Tuesday, April 24, 2012

Projectile Points of the NorthWest

Moss, Madonna L., Wasson jr.,George B. Intimate  Relations with the past: the story of an Athapaskan village on the southern Northwest Coast of North America.
                In the article Moss and Wasson examine the site of Chet-less-chun-dunn-dunne in Oregon. At the site Chet-less-chun-dunn-dunne  they talk about amongst other things such as who was buried at this site, and what was buried there. Through the excavation that occurred by Schumacher "called the 'town' if Chetle-shin', fifty house depressions were observed" (Moss and Wasson 319). An example of this is "Chase reported an obsidian knife , a soapstone tubular pipe, a serpentine ear or nose ring, an engraved knife, serpentine and soapstone pestles , serrated and barbed spear points, jasper chisels and scrapers, bone awls, steatite pipe blanks, and shaft straighteners from Chet-less-chun-dunn." (Moss and Wasson 319). Moss and Wasson goes on to say that this site was created because the United States government was building a major United States highway.  In another house on this site produced many artifacts which consisted of an" arrowpoint chipped of bottle glass". Which suggests that while they used stone, the Native American's living in this site were able to procure material from the European immigrants that were settled in this area of Oregon.  An example of this is "One house excavated  by Heflin contained a charred basketry hat, a brass uniform button, brass bracelet, a stone maul, an iron key, an arrow point chipped of bottle glass, addition bottle glass fragments, copper pieces, square nails, iron and copper bars, and an iron knife"(Moss and Wasson 320). "Artefacts  of Native materials included a variety of chipped stone artefacts:  projectile points, knives, drills, scrappers, gravers, primarily of cryptocrystalline silicates, but a few obsidian  were also found". (Moss and Wasson 320). Some of the artifacts that they found at this site were made out of bones.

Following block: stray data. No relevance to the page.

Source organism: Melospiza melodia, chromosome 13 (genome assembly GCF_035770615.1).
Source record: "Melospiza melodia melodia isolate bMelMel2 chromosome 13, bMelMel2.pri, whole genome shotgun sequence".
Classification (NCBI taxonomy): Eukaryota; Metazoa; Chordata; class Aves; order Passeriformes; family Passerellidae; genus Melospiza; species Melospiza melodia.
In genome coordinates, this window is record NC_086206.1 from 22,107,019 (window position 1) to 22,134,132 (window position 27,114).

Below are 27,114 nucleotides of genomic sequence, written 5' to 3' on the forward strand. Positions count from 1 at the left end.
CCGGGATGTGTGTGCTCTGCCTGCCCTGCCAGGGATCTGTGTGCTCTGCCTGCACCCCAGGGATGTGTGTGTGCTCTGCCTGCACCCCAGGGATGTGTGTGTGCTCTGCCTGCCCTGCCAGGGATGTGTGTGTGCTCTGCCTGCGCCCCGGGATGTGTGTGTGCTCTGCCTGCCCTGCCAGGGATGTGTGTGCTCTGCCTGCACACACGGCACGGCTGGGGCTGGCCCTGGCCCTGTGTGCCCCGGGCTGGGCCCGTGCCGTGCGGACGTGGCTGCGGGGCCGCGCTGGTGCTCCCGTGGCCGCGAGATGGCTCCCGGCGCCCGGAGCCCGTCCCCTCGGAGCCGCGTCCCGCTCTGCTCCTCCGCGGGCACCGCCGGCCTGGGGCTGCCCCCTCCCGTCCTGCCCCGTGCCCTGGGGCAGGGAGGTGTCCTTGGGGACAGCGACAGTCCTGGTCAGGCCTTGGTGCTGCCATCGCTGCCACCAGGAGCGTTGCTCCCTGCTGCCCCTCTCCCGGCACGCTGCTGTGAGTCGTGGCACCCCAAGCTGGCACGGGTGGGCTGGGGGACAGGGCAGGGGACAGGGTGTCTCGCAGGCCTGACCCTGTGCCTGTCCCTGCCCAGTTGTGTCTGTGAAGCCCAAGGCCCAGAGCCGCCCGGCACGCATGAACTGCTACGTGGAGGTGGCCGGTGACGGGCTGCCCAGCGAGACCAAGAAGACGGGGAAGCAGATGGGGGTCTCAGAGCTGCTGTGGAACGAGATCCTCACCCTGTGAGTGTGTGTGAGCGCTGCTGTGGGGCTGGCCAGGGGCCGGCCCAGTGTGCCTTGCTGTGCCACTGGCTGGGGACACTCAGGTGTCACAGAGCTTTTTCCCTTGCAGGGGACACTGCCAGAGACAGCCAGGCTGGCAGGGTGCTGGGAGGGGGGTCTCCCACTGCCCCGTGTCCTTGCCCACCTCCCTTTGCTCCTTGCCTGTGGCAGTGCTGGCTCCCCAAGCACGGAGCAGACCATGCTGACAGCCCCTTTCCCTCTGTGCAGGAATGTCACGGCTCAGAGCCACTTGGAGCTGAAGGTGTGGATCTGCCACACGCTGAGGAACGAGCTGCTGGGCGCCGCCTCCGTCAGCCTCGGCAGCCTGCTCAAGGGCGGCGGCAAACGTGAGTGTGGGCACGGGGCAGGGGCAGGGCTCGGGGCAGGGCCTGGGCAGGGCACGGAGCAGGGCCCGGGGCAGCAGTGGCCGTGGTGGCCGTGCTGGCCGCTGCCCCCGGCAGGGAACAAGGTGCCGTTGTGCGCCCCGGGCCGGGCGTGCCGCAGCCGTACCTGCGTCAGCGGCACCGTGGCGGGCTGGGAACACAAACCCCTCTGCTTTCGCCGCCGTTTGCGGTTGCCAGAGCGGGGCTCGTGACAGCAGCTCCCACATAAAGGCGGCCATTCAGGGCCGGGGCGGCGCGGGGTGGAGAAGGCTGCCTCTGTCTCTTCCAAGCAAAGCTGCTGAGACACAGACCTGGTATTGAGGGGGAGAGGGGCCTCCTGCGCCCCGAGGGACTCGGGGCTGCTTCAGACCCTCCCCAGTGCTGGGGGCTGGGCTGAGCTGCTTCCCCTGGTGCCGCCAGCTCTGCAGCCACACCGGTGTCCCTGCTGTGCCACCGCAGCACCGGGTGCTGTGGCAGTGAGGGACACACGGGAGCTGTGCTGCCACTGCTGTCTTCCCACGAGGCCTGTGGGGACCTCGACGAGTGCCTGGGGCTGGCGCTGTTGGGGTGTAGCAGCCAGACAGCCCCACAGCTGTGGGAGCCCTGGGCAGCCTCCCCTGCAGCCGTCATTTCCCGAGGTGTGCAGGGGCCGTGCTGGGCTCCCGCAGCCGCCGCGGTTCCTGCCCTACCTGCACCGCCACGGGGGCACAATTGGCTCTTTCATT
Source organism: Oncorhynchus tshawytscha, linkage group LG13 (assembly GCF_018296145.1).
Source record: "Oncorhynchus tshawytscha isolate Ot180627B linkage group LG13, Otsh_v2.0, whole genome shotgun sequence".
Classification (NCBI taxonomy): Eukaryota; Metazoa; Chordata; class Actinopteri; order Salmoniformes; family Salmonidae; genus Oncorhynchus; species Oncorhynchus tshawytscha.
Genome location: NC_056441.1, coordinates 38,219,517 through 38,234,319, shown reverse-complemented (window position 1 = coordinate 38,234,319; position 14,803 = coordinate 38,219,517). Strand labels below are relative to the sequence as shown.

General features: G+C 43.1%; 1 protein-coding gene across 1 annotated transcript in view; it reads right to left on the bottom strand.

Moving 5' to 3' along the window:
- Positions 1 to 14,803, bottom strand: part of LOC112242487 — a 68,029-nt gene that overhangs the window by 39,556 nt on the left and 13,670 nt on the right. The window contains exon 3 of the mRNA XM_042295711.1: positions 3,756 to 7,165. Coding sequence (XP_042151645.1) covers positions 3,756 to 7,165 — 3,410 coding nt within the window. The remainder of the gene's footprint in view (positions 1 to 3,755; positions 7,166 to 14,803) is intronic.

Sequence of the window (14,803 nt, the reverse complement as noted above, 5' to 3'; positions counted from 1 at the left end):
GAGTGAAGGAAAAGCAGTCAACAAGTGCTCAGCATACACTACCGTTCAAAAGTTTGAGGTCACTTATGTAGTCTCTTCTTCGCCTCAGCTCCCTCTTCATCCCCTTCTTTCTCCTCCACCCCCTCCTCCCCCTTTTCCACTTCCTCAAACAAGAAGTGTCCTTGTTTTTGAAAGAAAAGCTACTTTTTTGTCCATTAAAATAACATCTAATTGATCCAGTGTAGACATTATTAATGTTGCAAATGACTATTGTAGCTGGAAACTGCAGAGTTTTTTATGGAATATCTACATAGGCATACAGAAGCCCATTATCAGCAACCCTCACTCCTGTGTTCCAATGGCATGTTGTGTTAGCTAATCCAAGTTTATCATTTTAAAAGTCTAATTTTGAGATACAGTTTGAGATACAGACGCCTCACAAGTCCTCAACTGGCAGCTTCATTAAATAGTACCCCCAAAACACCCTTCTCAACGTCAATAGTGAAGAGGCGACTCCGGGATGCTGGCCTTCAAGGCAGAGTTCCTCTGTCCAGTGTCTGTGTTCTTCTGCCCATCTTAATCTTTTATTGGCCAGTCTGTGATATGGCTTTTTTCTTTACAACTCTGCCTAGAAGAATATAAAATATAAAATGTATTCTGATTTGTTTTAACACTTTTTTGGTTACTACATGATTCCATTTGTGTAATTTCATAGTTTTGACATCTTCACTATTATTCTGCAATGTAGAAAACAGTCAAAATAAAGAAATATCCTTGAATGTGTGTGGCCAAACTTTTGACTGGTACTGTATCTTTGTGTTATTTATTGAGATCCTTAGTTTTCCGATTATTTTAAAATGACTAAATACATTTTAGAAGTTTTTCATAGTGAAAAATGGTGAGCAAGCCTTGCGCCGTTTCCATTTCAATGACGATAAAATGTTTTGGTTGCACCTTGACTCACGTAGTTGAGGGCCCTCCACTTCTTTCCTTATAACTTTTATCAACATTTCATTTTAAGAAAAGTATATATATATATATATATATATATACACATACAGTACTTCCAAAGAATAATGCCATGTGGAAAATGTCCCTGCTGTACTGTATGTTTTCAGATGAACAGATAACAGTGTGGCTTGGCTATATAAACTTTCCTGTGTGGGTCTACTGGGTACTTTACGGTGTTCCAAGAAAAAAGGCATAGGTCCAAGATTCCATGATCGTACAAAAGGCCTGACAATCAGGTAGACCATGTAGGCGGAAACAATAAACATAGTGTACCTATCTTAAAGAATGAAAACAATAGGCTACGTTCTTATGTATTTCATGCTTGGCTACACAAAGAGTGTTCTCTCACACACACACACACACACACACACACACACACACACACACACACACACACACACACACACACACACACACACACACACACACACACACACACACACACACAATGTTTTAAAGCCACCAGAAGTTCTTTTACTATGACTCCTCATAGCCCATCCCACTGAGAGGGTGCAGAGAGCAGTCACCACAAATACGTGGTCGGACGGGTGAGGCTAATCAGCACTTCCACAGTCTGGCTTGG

Smith, Marian W. Attributes and the Discovery of Projectile Point Types: With Data from the Colombia-Fraser Region. American Antiquity. Vol. 20. No.1 . pp. 15-26
                In the article Marion discusses how the terms leaf-shaped and/or triangular even though it is generally accepted in the archaeological field that "Detailed attention given here to reports on point forms from the Columbia-Fraser region indicates that we cannot at the moment rely absolutely upon any discussions of comparative projectile-point types..." (Smith 15). She goes on to say that there is some difficulties  with the leaf-shaped projectile-points which is "from Suquamish when the oval point from the Dalles-Deschutes was found to have been classified the same as a point of quite different outline from the upper Columbia sites." (Smith 17). Another point she makes about projectile points is that of the size and shape of the projectile points discussed in the Columbian region of the Northwest United States as being in groups. An example of this is "Three  such types  of artifacts have been distinguished: (1) the large point of the Columbia  River valley which is  clearly "leaf-shaped" though by no means oval". (Smith 20). Another example of this is "a large point form the upper Columbia and Puget Sound which is classified both as "leaf-shaped" and "triangular" (Smith 20). Next, Smith discusses about the Columbian-Fraser projectile point  "But until the soc-called leaf-shaped points and the triangular, convex-based points of the Columbia-Fraser region have been reclassified keeping these criteria in mind,...",  certain social aspects is dependent in different ways. She goes on to suggest that "suggestions made in the past must all be re-examined before they can be restated with any assurance". (Smith 22).

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